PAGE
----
517.03 PROHIBITED MARRIAGES.
(4) a marriage between persons of the same sex.
(b) A marriage entered into by persons of the same sex, either under common law or statute, that is recognized by another state or foreign jurisdiction is void in this state and contractual rights granted by virtue of the marriage or its termination are unenforceable in this state.
Great opinion piece by Richard W. Painter, Professor of Corporate Law at the University of Minnesota Law School. He reinforces the fact that state law already defines marriage between a man and a woman and that an amendment to our constitution would do nothing more than cause a “divisive debate” that would be costly to Minnesotans.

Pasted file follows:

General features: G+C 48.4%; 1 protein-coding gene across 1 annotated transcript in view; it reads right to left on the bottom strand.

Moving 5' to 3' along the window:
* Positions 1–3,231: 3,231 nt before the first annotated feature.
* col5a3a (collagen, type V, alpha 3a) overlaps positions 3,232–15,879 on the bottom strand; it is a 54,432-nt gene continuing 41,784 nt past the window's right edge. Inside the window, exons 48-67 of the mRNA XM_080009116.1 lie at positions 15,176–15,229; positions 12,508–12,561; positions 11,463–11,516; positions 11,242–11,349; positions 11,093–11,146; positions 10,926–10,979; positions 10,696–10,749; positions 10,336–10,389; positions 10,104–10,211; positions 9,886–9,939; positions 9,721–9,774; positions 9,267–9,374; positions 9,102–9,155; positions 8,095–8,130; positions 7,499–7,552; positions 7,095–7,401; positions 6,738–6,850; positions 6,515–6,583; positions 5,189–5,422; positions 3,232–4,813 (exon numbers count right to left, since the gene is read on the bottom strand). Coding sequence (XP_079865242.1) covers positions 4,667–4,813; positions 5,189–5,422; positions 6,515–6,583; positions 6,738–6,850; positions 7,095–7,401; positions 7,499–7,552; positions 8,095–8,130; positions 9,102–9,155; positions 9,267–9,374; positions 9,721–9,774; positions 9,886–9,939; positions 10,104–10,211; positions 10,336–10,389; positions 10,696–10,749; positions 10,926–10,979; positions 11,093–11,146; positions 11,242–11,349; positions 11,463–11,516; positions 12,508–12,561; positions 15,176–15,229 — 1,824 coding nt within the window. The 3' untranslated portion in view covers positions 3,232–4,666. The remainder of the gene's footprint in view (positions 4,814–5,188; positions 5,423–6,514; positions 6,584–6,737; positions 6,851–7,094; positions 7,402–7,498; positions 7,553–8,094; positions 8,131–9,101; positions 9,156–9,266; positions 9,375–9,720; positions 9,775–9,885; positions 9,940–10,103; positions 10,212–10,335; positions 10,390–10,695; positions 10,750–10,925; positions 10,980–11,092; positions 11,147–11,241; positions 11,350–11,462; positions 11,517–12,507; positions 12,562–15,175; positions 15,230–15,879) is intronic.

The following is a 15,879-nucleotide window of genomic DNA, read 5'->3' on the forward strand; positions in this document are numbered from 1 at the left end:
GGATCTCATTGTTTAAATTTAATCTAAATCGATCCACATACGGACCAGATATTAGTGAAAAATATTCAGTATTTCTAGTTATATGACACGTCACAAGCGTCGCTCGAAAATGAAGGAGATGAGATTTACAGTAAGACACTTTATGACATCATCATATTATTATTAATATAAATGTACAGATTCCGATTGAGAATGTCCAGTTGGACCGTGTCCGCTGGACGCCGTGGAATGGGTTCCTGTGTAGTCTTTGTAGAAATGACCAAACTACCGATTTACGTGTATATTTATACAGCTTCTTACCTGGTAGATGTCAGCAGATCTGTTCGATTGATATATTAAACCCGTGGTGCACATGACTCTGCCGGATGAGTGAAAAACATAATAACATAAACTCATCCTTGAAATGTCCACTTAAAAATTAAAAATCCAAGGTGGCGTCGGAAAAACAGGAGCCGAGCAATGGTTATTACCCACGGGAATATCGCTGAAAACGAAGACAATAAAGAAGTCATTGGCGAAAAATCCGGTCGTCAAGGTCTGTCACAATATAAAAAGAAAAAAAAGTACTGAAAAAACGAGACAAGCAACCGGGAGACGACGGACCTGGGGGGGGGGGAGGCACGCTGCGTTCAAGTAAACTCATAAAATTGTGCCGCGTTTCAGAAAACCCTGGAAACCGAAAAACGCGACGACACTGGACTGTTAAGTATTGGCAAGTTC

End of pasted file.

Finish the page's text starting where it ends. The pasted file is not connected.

Painter goes on to warn of the slippery slope in amending the constitution:
Once we do this with marriage laws, advocates on both sides of other issues will use constitution amendments to promote their agendas.
When it gets right down to it, Minnesota does not need this amendment. Painter’s piece is a great opinion article that hits that point home on multiple fronts with perhaps the most impactful reasoning being related to our economy:
At a time when many Minnesotans are unemployed and business owners are struggling with lagging sales and rising costs, we do not need a ballot measure on a divisive social issue that drives people away from our state.
Painter was associate counsel to the president and chief White House ethics lawyer under George W. Bush.
May 2, 2011: Representative Steve Simon shares his views on the proposed Marriage Amendment and strongly urges a No vote to adding the amendment to the November, 2012 ballot.